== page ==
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Physics, information, and Computation

Physics, information, and Computation

Dembo_8x11A talk by Professor Amir Dembo of Stanford University.

Theoretical models of disordered materials yield precise predictions about the efficiency of communication codes and the typical complexity of certain combinatorial optimization problems. The underlying common structure is that of many discrete variables, whose interaction is represented by a random ‘tree like’ sparse graph.
We review recent progress in proving such predictions and the related algorithmic insights gained from it.

This talk is based on joint works with Andrea Montanari, Allan Sly and Nike Sun.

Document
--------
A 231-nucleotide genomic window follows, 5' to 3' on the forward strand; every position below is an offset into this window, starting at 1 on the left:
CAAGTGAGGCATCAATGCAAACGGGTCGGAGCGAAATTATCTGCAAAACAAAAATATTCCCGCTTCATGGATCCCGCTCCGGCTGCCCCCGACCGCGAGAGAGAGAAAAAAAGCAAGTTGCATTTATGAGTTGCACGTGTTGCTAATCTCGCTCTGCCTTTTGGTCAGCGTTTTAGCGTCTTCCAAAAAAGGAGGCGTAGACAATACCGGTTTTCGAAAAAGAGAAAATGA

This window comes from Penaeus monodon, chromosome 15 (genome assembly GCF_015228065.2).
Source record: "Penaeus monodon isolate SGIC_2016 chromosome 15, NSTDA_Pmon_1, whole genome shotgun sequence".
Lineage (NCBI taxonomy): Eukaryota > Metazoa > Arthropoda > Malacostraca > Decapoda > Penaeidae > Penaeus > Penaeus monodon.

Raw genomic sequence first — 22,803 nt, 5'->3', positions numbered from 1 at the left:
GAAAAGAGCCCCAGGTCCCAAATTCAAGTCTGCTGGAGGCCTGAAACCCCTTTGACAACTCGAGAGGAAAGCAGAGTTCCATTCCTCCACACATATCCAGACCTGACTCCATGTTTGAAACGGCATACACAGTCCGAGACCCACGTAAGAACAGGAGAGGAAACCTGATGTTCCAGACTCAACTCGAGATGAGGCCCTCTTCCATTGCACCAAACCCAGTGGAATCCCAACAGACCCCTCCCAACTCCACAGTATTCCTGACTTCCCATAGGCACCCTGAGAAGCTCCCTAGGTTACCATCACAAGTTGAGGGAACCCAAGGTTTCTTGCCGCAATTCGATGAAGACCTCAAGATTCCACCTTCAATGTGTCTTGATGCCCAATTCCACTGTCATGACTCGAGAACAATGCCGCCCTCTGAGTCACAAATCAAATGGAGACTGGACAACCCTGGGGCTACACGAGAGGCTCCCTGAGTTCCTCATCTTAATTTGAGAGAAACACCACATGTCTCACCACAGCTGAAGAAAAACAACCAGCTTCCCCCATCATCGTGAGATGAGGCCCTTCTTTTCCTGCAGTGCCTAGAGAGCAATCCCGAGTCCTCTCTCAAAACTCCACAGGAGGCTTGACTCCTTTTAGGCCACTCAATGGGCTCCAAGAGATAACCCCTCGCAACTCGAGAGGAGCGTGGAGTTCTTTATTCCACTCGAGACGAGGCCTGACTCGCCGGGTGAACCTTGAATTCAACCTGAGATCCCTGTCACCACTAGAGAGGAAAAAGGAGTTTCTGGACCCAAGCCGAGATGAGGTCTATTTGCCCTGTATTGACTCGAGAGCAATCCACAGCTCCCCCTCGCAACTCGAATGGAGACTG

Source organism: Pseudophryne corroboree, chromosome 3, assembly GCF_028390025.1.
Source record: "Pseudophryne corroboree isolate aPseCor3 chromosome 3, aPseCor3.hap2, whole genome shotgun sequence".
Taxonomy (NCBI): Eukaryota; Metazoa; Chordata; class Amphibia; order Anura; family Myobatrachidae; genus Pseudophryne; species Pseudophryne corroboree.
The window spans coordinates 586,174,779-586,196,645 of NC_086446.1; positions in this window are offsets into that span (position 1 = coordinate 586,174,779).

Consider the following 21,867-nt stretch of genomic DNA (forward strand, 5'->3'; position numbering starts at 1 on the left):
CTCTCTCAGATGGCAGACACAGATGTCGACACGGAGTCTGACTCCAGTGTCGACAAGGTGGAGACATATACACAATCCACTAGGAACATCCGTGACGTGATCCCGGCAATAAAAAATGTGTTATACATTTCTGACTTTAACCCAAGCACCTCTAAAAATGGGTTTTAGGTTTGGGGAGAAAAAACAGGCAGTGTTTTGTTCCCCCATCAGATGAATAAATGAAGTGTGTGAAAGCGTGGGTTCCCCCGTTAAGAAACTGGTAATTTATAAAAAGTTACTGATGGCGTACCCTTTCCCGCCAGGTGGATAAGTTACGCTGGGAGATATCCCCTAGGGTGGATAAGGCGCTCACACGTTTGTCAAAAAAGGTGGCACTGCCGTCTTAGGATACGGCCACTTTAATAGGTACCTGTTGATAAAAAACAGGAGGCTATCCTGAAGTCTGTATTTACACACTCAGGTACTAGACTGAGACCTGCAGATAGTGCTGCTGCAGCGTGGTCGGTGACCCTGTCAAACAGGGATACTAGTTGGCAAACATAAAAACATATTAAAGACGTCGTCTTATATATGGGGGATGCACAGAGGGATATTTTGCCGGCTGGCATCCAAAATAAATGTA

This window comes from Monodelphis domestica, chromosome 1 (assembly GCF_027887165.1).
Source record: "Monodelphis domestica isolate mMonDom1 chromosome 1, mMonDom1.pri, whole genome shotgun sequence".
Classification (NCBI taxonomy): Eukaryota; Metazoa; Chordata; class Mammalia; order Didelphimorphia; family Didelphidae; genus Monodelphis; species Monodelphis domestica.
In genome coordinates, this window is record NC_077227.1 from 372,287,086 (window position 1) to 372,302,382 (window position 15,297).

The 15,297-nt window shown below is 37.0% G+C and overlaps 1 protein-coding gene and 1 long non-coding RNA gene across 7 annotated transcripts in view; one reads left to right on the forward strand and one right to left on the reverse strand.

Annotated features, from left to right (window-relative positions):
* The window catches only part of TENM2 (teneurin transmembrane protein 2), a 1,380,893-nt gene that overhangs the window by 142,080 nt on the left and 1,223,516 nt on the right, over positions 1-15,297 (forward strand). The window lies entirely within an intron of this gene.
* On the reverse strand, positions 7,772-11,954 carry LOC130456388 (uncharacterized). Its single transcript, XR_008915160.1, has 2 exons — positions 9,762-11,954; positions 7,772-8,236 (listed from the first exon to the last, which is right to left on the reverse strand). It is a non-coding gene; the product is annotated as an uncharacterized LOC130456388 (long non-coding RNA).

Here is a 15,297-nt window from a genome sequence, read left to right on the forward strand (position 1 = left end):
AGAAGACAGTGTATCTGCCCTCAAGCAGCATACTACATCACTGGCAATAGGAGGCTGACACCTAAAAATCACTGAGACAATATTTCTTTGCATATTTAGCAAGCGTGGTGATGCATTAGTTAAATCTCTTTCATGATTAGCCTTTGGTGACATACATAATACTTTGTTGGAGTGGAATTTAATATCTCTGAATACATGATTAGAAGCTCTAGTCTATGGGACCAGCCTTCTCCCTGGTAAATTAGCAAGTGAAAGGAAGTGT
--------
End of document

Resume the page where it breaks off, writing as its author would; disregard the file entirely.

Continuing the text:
Amir Dembo is the Marjorie Mhoon Fair Professor of Quantitative Science (in Mathematics and Statistics) at Stanford University. He received the B.Sc and D.Sc. degrees in electrical engineering from the Technion-Israel Institute of Technology, Haifa in 1980, 1986 respectively. Dr. Dembo held visiting positions at U. Paris 7, U. Paris 6, Technion, Courant Institute, MSRI, Weizmann Institute and most recently at U. Paris 9. Dr. Dembo advised 15 Ph.D. students and co-authored more than 100 technical publications, including the book, “Large Deviations Techniques and Applications”, (Second Edition, Springer-Verlag, 1998, with O. Zeitouni). He is a fellow of the IMS, was a special invited IMS medallion lecturer (2005), an invited speaker at the International Congress of Mathematicians (2006) and the invited Levy lecturer of the Bernouli society(2009). Dr. Dembo worked in a number of areas including information theory, signal processing and bio-molecular sequence analysis. His current research interests are in probability theory and its relations with statistical physics.